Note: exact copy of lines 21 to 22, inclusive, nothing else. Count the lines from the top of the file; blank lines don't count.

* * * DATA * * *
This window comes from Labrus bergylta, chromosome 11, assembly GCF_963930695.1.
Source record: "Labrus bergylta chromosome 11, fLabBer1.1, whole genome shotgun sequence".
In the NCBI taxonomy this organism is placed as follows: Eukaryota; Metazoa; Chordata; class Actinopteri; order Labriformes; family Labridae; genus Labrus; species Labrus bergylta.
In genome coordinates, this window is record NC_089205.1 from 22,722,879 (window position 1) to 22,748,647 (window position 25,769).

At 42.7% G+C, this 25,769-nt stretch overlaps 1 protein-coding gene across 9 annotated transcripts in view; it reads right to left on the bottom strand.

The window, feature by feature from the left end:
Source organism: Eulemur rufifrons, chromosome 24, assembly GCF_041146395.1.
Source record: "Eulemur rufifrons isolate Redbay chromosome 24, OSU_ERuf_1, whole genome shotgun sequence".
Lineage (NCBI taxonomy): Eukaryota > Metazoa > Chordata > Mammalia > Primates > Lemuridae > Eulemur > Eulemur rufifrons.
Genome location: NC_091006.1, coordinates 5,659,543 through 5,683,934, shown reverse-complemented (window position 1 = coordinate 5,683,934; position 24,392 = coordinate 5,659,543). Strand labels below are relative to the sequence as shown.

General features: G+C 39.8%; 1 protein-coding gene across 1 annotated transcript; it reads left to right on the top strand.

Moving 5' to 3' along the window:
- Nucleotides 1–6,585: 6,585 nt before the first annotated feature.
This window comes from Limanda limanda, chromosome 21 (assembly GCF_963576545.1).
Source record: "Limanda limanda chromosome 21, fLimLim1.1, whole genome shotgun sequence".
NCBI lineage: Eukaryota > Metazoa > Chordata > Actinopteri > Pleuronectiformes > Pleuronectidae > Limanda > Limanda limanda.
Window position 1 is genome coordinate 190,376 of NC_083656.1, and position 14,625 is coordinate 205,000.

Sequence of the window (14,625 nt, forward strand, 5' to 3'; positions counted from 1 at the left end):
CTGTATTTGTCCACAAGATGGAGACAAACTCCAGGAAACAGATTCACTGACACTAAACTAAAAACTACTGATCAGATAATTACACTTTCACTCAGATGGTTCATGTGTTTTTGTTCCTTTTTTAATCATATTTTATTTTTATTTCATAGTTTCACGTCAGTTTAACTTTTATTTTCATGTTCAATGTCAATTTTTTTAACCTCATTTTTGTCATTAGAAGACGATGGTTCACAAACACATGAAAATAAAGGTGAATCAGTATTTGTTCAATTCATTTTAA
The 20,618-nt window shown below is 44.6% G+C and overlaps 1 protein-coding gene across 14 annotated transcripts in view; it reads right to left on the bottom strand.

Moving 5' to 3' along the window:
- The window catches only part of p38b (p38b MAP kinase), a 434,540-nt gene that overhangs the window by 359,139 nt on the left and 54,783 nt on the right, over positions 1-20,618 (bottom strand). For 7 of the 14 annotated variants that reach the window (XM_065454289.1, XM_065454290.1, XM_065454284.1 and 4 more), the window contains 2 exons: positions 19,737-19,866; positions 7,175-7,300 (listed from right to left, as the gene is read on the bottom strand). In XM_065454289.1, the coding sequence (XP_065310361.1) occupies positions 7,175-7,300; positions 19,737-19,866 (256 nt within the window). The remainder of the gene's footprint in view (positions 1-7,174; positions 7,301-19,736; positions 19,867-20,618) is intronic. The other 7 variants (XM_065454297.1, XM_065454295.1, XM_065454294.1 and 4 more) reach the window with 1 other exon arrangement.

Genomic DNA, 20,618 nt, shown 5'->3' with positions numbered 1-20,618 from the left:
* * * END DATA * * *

Moving 5' to 3' along the window:
- The window catches only part of p38b (p38b MAP kinase), a 434,540-nt gene that overhangs the window by 359,139 nt on the left and 54,783 nt on the right, over positions 1-20,618 (bottom strand). For 7 of the 14 annotated variants that reach the window (XM_065454289.1, XM_065454290.1, XM_065454284.1 and 4 more), the window contains 2 exons: positions 19,737-19,866; positions 7,175-7,300 (listed from right to left, as the gene is read on the bottom strand). In XM_065454289.1, the coding sequence (XP_065310361.1) occupies positions 7,175-7,300; positions 19,737-19,866 (256 nt within the window). The remainder of the gene's footprint in view (positions 1-7,174; positions 7,301-19,736; positions 19,867-20,618) is intronic. The other 7 variants (XM_065454297.1, XM_065454295.1, XM_065454294.1 and 4 more) reach the window with 1 other exon arrangement.